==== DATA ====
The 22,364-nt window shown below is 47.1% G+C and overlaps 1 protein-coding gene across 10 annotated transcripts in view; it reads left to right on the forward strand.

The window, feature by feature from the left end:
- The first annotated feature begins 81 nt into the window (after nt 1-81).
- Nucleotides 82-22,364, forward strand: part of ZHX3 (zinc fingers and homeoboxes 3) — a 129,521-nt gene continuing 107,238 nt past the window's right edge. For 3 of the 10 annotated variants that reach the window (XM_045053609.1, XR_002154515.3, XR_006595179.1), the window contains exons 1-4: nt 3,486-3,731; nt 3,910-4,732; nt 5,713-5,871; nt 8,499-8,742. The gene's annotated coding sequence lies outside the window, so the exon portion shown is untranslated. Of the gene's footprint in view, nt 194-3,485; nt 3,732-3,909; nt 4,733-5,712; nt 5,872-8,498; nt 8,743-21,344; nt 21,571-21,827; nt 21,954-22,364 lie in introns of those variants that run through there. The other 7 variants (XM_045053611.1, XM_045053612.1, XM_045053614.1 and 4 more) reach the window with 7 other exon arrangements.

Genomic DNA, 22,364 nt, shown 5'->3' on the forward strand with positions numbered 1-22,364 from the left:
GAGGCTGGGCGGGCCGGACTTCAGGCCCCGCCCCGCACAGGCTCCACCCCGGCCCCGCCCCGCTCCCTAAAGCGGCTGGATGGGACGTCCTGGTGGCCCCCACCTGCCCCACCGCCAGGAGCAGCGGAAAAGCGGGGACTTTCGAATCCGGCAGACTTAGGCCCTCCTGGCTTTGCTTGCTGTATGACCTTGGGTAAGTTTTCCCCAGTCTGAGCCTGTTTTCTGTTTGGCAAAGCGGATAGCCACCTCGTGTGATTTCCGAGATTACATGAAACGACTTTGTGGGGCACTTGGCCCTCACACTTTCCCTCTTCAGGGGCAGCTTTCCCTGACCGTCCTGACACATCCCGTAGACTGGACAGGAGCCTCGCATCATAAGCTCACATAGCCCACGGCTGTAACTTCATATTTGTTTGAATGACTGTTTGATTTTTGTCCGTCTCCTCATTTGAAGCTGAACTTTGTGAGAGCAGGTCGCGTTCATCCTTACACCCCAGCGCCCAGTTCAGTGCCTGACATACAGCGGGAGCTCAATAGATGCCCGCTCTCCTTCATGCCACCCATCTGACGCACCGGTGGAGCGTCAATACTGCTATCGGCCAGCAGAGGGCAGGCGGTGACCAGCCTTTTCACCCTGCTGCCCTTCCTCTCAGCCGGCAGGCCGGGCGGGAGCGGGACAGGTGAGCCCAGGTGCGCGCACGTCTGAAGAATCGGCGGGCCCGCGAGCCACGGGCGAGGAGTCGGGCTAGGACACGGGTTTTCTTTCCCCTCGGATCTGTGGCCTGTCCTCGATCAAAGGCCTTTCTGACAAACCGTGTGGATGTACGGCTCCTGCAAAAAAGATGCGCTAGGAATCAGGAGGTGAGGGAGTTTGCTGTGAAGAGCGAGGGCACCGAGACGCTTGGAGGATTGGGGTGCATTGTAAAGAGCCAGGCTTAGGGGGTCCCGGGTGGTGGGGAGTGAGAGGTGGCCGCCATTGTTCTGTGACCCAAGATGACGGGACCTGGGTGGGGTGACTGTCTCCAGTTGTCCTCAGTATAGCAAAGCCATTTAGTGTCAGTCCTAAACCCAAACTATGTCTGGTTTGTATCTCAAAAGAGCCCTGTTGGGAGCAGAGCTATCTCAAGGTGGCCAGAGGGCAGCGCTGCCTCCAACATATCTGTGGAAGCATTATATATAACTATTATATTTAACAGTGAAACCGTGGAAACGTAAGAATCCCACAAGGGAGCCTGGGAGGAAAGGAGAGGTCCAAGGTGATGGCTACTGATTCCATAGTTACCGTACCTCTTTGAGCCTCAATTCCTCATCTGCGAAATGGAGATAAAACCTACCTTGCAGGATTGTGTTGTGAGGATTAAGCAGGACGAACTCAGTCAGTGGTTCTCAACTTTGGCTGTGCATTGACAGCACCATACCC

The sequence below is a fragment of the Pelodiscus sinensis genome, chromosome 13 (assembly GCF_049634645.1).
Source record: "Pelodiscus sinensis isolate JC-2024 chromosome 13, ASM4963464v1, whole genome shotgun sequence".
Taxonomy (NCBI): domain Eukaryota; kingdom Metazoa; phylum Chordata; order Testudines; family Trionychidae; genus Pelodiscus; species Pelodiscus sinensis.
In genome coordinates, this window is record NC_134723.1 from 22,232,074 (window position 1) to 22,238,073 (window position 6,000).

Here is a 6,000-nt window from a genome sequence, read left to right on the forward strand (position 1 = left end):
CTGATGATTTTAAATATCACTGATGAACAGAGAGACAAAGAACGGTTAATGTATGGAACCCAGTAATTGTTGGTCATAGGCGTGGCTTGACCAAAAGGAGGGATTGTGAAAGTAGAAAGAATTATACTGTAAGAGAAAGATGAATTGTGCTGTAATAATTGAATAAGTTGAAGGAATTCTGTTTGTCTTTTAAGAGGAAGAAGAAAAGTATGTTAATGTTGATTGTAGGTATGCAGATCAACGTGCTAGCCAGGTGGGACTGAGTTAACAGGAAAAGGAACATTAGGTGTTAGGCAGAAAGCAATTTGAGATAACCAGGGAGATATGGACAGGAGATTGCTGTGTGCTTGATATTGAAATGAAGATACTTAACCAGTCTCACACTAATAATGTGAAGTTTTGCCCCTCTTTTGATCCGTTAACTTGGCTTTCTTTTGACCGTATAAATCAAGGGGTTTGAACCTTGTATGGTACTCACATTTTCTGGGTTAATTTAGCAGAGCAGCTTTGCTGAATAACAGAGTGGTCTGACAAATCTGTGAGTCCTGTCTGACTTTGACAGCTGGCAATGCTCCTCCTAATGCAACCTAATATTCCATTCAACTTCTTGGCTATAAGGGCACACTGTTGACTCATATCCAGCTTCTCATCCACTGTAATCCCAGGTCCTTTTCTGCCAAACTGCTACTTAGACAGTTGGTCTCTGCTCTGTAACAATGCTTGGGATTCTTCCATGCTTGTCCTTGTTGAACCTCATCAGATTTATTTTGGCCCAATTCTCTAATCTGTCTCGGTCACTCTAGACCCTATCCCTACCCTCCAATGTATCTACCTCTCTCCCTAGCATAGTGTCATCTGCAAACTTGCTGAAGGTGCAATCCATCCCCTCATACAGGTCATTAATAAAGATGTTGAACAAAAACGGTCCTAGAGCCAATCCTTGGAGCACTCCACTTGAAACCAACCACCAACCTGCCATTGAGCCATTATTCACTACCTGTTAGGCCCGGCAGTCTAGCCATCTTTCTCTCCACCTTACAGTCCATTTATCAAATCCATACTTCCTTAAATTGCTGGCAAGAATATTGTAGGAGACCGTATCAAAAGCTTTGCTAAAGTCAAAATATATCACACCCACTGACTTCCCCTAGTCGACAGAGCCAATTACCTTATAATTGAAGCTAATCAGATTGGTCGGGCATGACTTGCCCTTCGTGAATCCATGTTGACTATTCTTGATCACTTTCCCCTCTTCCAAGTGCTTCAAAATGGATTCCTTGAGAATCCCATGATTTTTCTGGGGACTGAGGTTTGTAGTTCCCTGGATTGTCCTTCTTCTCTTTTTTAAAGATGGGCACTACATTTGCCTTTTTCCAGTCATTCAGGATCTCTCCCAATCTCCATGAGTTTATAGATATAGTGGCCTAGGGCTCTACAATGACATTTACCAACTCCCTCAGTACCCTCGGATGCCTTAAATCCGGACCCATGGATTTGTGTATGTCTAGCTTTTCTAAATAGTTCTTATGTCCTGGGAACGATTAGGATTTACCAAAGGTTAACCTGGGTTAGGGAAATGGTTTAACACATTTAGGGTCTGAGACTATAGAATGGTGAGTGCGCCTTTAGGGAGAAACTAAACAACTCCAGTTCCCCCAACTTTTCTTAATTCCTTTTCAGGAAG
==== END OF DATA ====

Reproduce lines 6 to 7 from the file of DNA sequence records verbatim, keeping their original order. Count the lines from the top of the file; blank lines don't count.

GAGGCTGGGCGGGCCGGACTTCAGGCCCCGCCCCGCACAGGCTCCACCCCGGCCCCGCCCCGCTCCCTAAAGCGGCTGGATGGGACGTCCTGGTGGCCCCCACCTGCCCCACCGCCAGGAGCAGCGGAAAAGCGGGGACTTTCGAATCCGGCAGACTTAGGCCCTCCTGGCTTTGCTTGCTGTATGACCTTGGGTAAGTTTTCCCCAGTCTGAGCCTGTTTTCTGTTTGGCAAAGCGGATAGCCACCTCGTGTGATTTCCGAGATTACATGAAACGACTTTGTGGGGCACTTGGCCCTCACACTTTCCCTCTTCAGGGGCAGCTTTCCCTGACCGTCCTGACACATCCCGTAGACTGGACAGGAGCCTCGCATCATAAGCTCACATAGCCCACGGCTGTAACTTCATATTTGTTTGAATGACTGTTTGATTTTTGTCCGTCTCCTCATTTGAAGCTGAACTTTGTGAGAGCAGGTCGCGTTCATCCTTACACCCCAGCGCCCAGTTCAGTGCCTGACATACAGCGGGAGCTCAATAGATGCCCGCTCTCCTTCATGCCACCCATCTGACGCACCGGTGGAGCGTCAATACTGCTATCGGCCAGCAGAGGGCAGGCGGTGACCAGCCTTTTCACCCTGCTGCCCTTCCTCTCAGCCGGCAGGCCGGGCGGGAGCGGGACAGGTGAGCCCAGGTGCGCGCACGTCTGAAGAATCGGCGGGCCCGCGAGCCACGGGCGAGGAGTCGGGCTAGGACACGGGTTTTCTTTCCCCTCGGATCTGTGGCCTGTCCTCGATCAAAGGCCTTTCTGACAAACCGTGTGGATGTACGGCTCCTGCAAAAAAGATGCGCTAGGAATCAGGAGGTGAGGGAGTTTGCTGTGAAGAGCGAGGGCACCGAGACGCTTGGAGGATTGGGGTGCATTGTAAAGAGCCAGGCTTAGGGGGTCCCGGGTGGTGGGGAGTGAGAGGTGGCCGCCATTGTTCTGTGACCCAAGATGACGGGACCTGGGTGGGGTGACTGTCTCCAGTTGTCCTCAGTATAGCAAAGCCATTTAGTGTCAGTCCTAAACCCAAACTATGTCTGGTTTGTATCTCAAAAGAGCCCTGTTGGGAGCAGAGCTATCTCAAGGTGGCCAGAGGGCAGCGCTGCCTCCAACATATCTGTGGAAGCATTATATATAACTATTATATTTAACAGTGAAACCGTGGAAACGTAAGAATCCCACAAGGGAGCCTGGGAGGAAAGGAGAGGTCCAAGGTGATGGCTACTGATTCCATAGTTACCGTACCTCTTTGAGCCTCAATTCCTCATCTGCGAAATGGAGATAAAACCTACCTTGCAGGATTGTGTTGTGAGGATTAAGCAGGACGAACTCAGTCAGTGGTTCTCAACTTTGGCTGTGCATTGACAGCACCATACCC

The sequence below is a fragment of the Pelodiscus sinensis genome, chromosome 13 (assembly GCF_049634645.1).